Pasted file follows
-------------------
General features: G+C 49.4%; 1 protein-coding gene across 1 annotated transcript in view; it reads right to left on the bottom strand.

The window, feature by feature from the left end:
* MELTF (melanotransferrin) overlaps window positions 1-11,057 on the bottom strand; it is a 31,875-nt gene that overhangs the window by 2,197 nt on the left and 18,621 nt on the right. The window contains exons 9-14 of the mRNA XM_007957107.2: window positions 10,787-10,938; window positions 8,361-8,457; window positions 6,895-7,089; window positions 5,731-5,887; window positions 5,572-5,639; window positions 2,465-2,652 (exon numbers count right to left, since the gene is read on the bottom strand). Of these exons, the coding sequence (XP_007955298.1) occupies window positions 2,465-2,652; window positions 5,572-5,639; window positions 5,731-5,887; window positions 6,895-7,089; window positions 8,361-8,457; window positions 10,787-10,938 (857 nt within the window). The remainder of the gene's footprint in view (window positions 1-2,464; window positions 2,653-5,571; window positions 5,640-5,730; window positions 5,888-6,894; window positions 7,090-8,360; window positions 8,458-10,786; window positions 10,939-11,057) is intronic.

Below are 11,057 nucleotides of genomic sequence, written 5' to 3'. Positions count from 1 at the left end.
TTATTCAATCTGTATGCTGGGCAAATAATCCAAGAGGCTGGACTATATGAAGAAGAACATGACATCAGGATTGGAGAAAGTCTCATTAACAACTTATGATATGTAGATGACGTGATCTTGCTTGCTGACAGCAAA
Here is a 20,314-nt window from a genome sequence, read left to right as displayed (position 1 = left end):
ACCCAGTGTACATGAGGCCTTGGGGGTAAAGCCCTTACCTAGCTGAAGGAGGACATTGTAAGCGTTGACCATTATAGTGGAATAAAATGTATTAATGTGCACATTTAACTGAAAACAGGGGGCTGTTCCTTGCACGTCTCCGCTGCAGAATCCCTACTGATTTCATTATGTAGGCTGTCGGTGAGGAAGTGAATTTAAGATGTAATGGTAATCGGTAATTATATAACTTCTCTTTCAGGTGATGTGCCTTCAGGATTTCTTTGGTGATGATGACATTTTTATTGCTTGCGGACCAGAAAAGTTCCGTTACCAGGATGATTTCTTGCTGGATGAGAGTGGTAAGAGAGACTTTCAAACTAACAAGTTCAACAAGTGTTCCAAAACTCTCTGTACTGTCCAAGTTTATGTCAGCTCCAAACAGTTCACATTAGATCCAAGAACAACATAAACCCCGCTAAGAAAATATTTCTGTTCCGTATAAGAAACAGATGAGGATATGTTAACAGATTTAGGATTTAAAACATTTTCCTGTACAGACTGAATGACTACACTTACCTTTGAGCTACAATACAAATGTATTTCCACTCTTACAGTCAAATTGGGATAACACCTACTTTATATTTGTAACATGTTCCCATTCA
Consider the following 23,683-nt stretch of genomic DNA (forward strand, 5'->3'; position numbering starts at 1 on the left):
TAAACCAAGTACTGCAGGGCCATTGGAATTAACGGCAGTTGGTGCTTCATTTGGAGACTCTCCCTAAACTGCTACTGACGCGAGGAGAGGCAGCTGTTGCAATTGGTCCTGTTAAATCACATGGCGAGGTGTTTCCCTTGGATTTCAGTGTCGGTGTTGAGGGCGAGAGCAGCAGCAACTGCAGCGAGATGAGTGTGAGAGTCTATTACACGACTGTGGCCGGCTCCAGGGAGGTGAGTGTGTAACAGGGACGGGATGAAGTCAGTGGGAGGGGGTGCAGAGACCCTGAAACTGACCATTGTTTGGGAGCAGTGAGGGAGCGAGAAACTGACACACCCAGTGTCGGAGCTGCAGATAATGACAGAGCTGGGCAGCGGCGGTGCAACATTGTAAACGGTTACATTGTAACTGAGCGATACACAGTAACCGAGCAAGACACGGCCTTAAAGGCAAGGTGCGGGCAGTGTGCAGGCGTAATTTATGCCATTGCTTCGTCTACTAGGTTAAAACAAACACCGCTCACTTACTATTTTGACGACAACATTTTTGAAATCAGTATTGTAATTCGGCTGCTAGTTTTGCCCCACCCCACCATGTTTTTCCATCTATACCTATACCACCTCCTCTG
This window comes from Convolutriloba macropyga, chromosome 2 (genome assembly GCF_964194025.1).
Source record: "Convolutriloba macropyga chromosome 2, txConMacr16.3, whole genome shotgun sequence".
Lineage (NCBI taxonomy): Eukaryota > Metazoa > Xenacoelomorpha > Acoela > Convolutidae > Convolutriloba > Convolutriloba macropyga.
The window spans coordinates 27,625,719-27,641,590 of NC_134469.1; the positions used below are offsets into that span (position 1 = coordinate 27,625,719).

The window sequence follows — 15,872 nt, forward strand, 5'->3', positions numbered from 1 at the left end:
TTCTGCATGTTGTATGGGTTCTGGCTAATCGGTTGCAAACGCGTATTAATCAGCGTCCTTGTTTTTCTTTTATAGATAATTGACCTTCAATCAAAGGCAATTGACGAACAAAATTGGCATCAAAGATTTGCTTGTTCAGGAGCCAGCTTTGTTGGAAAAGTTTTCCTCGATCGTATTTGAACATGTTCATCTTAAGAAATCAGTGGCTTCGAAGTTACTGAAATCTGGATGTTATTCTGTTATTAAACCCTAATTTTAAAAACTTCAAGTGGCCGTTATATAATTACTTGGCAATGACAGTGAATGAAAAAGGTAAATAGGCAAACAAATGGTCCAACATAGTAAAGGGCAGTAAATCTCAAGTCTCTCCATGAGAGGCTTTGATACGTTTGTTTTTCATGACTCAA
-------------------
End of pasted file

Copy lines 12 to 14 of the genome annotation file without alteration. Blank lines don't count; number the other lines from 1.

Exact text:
Lineage (NCBI taxonomy): Eukaryota > Metazoa > Xenacoelomorpha > Acoela > Convolutidae > Convolutriloba > Convolutriloba macropyga.
The window spans coordinates 27,625,719-27,641,590 of NC_134469.1; the positions used below are offsets into that span (position 1 = coordinate 27,625,719).

The window sequence follows — 15,872 nt, forward strand, 5'->3', positions numbered from 1 at the left end: